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Mayor of the moment

Claudia López

Claudia López Bogotá

As Bogotá’s first elected female mayor you have championed gender equality with initiatives targeting the disproportionate burden of care placed on women and aiming to improve the safety of women. Can you tell us more about the actions you’ve taken to improve equality for women in the city?

Throughout life, we have all received care. Women’s unpaid work has made progress possible. However, this has been done at the cost of the personal development and life projects of millions of people. In Bogotá, 1.2 million women dedicate most of their time to unpaid care work. 90% of them live in poverty. We set out to transform this reality through an unprecedented series of measures. Bogotá is the first city in Latin America with 15 Care Blocks in operation, providing services to support female caregivers and their families. The Care Blocks provide services for the care needs of women and the most vulnerable populations and serve 600.000 women with more than 300.000 services. In these spaces, located within walking distance, they can study, train, access employment and entrepreneurship opportunities, receive health advice, access psychosocial and legal care, relax and have greater autonomy and freedom. In this way we promote personal development, self-care, well-being, income generation and participation. Meanwhile, the people they care for, the vast majority of them children, people with disabilities and the elderly, can enjoy activities to develop skills and promote their autonomy. Additionally, the System is promoting a profound cultural transformation regarding the distribution of care work in homes and society. By the end of 2023, Bogotá will have 21 Care Blocks and we will have transformed the lives of close to half a million women. With an investment of more than USD 630 million, we created a long-term policy that is going to reach more than 60 percent of the city’s population. Thanks to the services of the Care Blocks, the support for entrepreneurship and the policies that we have created to promote public employment – ​​both in public works and in social services – Bogotá currently has the smallest labor gap between men and women, of all its history.

In June 2022 Bogotá received the One City Planet Challenge Award, granted by the World Wildlife Fund (WWF) in recognition of efforts to reduce emissions and migrate to renewable energies. Can you tell us more about your climate initiatives, and how you are ensuring that tackling climate change benefits all residents?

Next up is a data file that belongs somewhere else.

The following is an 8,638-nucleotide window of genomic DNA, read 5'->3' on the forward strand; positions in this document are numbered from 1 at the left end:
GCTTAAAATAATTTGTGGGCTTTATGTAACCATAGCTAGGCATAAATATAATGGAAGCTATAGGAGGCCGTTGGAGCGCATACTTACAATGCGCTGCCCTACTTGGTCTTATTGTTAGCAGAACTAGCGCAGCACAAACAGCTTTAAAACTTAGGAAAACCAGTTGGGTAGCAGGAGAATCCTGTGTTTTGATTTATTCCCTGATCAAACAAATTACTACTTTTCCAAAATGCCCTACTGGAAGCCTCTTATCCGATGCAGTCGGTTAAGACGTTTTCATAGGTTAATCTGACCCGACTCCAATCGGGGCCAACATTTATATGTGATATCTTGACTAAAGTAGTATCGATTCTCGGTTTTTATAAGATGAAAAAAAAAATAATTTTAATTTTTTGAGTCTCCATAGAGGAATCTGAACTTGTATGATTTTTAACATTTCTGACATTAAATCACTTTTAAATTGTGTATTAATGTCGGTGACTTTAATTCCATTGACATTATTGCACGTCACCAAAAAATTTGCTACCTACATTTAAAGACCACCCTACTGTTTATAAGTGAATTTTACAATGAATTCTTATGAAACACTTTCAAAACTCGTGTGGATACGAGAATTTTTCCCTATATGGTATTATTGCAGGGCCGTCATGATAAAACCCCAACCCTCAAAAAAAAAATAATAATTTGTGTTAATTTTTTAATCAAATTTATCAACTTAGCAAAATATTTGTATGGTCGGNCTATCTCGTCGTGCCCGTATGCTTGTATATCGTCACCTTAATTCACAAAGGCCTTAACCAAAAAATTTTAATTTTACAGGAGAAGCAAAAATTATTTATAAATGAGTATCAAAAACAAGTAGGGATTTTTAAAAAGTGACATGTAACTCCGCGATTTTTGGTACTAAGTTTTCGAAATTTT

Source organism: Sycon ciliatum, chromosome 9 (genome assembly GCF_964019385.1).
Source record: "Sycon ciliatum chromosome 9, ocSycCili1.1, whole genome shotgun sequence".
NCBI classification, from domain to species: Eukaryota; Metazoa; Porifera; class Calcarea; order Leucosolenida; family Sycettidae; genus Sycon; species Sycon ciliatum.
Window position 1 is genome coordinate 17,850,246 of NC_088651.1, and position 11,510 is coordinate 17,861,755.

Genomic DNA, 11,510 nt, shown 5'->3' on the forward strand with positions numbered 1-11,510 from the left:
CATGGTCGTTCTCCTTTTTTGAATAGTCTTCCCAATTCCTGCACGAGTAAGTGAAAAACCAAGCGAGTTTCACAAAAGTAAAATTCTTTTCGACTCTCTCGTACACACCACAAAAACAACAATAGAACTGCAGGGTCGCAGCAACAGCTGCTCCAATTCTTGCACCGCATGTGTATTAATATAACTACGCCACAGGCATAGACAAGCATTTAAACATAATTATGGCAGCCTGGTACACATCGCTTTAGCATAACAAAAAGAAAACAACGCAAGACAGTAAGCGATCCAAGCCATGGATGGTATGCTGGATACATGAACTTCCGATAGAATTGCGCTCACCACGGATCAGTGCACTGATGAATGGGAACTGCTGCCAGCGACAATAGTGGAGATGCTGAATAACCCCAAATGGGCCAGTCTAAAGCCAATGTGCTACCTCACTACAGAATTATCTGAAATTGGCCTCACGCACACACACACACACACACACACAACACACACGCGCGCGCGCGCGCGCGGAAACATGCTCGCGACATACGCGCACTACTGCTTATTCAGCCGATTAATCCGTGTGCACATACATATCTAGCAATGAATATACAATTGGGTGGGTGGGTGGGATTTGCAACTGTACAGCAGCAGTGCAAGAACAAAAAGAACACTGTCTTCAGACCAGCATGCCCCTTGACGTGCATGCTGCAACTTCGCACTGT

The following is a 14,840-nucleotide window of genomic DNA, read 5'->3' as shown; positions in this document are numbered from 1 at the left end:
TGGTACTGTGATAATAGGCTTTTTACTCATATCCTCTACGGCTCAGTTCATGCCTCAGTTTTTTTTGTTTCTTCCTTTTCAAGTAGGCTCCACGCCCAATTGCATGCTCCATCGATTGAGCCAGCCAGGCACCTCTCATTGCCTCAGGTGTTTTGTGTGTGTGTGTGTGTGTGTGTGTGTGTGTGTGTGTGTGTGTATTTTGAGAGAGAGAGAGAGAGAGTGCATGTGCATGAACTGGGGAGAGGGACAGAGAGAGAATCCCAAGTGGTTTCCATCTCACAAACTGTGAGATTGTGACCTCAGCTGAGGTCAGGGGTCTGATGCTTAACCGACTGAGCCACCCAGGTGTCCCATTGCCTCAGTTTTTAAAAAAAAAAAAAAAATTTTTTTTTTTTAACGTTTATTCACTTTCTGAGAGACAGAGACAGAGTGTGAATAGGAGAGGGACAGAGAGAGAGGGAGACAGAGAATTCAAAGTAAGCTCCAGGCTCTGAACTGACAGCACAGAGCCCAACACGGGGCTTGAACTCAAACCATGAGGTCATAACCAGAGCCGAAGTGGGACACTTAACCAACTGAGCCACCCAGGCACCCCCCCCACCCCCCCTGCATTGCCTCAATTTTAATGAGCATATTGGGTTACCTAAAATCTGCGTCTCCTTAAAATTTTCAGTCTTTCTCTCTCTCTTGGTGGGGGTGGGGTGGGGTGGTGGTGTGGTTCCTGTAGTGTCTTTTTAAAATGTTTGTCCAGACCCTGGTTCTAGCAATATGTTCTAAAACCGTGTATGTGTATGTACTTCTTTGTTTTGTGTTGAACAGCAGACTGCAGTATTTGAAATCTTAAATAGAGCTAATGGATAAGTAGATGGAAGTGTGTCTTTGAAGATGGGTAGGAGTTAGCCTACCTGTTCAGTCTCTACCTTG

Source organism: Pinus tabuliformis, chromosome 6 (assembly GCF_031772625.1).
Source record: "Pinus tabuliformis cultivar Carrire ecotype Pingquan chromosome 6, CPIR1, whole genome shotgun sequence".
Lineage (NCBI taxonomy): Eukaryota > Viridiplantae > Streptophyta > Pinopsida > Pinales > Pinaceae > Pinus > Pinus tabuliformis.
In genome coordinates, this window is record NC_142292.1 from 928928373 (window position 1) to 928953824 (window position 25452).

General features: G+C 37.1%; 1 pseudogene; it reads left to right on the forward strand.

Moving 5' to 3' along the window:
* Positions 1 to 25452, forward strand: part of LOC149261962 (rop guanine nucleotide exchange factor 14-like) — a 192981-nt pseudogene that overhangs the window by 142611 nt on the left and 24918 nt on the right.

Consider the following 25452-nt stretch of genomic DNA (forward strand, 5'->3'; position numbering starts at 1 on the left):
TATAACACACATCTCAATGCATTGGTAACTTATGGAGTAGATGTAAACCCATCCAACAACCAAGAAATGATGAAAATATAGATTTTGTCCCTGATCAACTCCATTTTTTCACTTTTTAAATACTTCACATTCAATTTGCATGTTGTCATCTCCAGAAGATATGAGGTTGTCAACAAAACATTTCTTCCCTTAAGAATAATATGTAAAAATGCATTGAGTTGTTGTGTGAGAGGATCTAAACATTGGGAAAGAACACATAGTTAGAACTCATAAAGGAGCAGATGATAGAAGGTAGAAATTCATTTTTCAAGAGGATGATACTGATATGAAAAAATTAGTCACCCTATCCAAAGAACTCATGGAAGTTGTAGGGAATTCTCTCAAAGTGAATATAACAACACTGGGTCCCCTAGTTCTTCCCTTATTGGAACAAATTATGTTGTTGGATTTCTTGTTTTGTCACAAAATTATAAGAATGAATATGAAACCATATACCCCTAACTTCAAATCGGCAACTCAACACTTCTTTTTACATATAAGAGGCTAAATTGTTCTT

Social and environmental sustainability, and adaptation to climate change are two central pillars of our administration. In terms of mobility, the first line of the Bogotá Metro is being built, and we expect to award the contract for the construction of the second line this year, which will serve 2.5 million people. The execution of this project – which is a necessity of the first order in the city – means leaving behind decades of political fights that delayed the development of the city, and a fundamental change in the transport system, since it will be the electric subway and not diesel buses as the backbone of public transportation in Bogotá. We continue to consolidate Bogotá as the world capital of biking, with more than 880,000 daily trips. We are making progress in the construction of infrastructure (we have 600 km of permanent bike paths) and in the development of projects such as the Public Bicycle System with 300 stations and 3,300 bicycles, half of them electric. We are supporting these actions for sustainability with immediate actions, and medium and long-term plans to guarantee adaptation to climate change. We issued the District Public Policy on Climate Change and the Climate Action Plan 2020 – 2050, aligned with the Master Plan and the Sustainable Mobility Plan. In terms of emission reduction, we will reach 15% in 2024 and 50% by 2030. Bogotá will be carbon neutral by 2050. Last year we launched a fleet of 1,485 electric buses. We issued a new Master Plan that expands the city’s Main Ecological Structure by 30%, protecting and expanding wetland areas. The city is improving air quality, with significant reductions in particulate matter and, by the end of 2023, we will plant more than 800,000 new trees.